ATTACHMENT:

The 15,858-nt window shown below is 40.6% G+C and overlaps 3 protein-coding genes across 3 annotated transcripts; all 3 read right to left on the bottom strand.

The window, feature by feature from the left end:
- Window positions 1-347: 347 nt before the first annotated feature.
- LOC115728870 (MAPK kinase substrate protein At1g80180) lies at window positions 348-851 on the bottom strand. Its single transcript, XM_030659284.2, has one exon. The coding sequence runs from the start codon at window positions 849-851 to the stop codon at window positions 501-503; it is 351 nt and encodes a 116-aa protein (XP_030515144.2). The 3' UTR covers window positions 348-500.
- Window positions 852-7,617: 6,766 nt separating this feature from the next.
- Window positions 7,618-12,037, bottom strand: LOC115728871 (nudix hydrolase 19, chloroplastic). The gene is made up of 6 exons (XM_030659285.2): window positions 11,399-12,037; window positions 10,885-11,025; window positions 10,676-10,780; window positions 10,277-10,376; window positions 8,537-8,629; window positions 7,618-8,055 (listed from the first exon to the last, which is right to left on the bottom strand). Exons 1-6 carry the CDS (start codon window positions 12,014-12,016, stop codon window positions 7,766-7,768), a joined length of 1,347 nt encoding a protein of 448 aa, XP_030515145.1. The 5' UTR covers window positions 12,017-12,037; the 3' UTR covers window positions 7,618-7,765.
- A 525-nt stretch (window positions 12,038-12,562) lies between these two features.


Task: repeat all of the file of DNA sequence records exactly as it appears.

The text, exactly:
The 15,858-nt window shown below is 40.6% G+C and overlaps 3 protein-coding genes across 3 annotated transcripts; all 3 read right to left on the bottom strand.

The window, feature by feature from the left end:
- Window positions 1-347: 347 nt before the first annotated feature.
- LOC115728870 (MAPK kinase substrate protein At1g80180) lies at window positions 348-851 on the bottom strand. Its single transcript, XM_030659284.2, has one exon. The coding sequence runs from the start codon at window positions 849-851 to the stop codon at window positions 501-503; it is 351 nt and encodes a 116-aa protein (XP_030515144.2). The 3' UTR covers window positions 348-500.
- Window positions 852-7,617: 6,766 nt separating this feature from the next.
- Window positions 7,618-12,037, bottom strand: LOC115728871 (nudix hydrolase 19, chloroplastic). The gene is made up of 6 exons (XM_030659285.2): window positions 11,399-12,037; window positions 10,885-11,025; window positions 10,676-10,780; window positions 10,277-10,376; window positions 8,537-8,629; window positions 7,618-8,055 (listed from the first exon to the last, which is right to left on the bottom strand). Exons 1-6 carry the CDS (start codon window positions 12,014-12,016, stop codon window positions 7,766-7,768), a joined length of 1,347 nt encoding a protein of 448 aa, XP_030515145.1. The 5' UTR covers window positions 12,017-12,037; the 3' UTR covers window positions 7,618-7,765.
- A 525-nt stretch (window positions 12,038-12,562) lies between these two features.